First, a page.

Workers compensation is a form of insurance payment to employees if they are injured at work or become sick due to their work. Workers compensation includes payments to employees to cover their wages while they’re not fit for work and medical expenses/rehabilitation. Employers in each state or territory must take out workers compensation insurance to cover themselves and their employees.

SUPERANNUATION GUARANTEE (SG) CONTRIBUTION
Superannuation Guarantee (Administration) Act 1992 governs the mandatory superannuation to all employees. All employers in Australia are required to contribute a minimum amount toward superannuation for their employees, in addition to their salary.

The following is a summary of the key features of the current SG system:

  • 10%* of Ordinary Times Earnings (OTE) must be contributed to superannuation on behalf of eligible employees, up to a maximum contributions base (AUD57,090 per quarter in the 2021-22 financial year)
  • Contributions must be made to a complying superannuation fund.
  • Most employees must be allowed to choose their own super fund.
  • Contributions must be received by the super fund no later than 28 days after the end of the quarter.
  • Contributions are tax deductible to the employer.

*The Superannuation Guarantee employer contribution rate will increase to 10.5% on 1 July 2022.

*The above rates serve as a broad guideline. Actual rates charged will differ.

MEDICARE LEVY
Medicare levy is payable only by residents and temporary residents from countries/territories that have reciprocal health agreements with Australia. The Medicare levy rate is 2% of taxable income. The Medicare levy surcharge may also be payable depending on the employee’s level of income and whether the employee has appropriate private health insurance. If applied, the Medicare levy surcharge rate ranges between 1% and 1.5% of the total of taxable income, plus other income for surcharge purposes (e.g. reportable fringe benefits). The Medicare levy surcharge rate depends on the level of income for surcharge purposes.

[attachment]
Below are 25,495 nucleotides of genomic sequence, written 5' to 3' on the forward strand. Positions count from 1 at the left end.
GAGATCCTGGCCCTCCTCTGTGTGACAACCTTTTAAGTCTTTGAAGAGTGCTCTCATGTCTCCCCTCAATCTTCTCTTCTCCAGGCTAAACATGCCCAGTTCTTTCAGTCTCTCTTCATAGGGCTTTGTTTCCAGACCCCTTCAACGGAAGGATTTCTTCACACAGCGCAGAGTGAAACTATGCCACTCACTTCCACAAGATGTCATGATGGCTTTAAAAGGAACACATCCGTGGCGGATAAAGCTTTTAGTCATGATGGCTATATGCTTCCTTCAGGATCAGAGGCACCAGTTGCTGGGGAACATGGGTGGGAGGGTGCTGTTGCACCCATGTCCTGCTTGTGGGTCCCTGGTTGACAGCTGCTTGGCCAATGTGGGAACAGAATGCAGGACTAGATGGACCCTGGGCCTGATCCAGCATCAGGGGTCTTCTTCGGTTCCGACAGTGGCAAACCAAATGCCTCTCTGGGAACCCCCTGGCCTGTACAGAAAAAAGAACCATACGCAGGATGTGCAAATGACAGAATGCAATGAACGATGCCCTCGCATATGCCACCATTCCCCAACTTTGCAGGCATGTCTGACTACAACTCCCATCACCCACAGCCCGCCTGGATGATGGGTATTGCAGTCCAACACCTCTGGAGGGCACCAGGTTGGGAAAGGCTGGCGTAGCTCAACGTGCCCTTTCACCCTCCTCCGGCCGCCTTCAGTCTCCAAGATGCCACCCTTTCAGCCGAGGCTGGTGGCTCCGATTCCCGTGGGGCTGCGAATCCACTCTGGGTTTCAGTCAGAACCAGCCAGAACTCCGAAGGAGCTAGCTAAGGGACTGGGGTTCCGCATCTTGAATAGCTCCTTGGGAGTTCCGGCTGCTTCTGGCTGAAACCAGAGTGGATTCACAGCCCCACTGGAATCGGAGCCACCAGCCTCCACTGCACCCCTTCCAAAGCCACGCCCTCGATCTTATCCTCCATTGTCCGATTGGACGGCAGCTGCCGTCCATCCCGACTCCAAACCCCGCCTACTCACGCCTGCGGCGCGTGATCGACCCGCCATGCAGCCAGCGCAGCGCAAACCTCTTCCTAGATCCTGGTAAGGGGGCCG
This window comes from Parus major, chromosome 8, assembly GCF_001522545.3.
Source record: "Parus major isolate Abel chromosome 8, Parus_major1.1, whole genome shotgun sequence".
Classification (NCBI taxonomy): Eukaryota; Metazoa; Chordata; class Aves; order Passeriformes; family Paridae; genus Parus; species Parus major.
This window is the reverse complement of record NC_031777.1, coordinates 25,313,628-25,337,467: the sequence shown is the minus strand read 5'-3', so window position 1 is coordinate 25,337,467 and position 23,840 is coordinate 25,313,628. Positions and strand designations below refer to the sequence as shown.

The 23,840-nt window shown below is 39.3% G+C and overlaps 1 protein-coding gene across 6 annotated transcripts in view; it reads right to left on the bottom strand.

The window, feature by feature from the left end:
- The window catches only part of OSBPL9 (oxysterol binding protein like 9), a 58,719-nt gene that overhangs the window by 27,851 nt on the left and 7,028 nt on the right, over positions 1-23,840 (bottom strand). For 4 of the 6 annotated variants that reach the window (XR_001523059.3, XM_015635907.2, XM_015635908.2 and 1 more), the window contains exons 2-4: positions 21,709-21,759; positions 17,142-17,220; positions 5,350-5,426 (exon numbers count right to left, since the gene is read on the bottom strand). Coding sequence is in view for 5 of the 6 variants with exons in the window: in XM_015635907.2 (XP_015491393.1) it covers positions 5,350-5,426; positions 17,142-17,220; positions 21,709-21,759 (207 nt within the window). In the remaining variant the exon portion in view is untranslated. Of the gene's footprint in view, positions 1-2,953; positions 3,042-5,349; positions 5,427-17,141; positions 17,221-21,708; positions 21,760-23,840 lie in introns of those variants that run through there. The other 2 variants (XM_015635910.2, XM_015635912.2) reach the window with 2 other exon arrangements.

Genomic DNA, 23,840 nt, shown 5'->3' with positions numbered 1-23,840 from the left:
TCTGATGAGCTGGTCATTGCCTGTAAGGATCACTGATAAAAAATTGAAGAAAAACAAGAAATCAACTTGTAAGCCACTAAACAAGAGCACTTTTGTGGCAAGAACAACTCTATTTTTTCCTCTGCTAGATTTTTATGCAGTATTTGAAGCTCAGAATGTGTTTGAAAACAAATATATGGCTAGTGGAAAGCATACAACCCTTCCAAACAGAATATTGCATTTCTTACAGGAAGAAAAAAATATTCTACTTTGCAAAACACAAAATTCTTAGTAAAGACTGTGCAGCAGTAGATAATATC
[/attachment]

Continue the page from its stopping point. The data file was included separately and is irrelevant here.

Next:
PAYROLL TAX
Payroll tax is a state or territory tax calculated based on total wages paid each month. It is collected by the state/territory that employees are located in. Payroll tax are incurred when total Australian wages are over the tax-free threshold for the state/territory. The thresholds and tax rates vary between states/territories.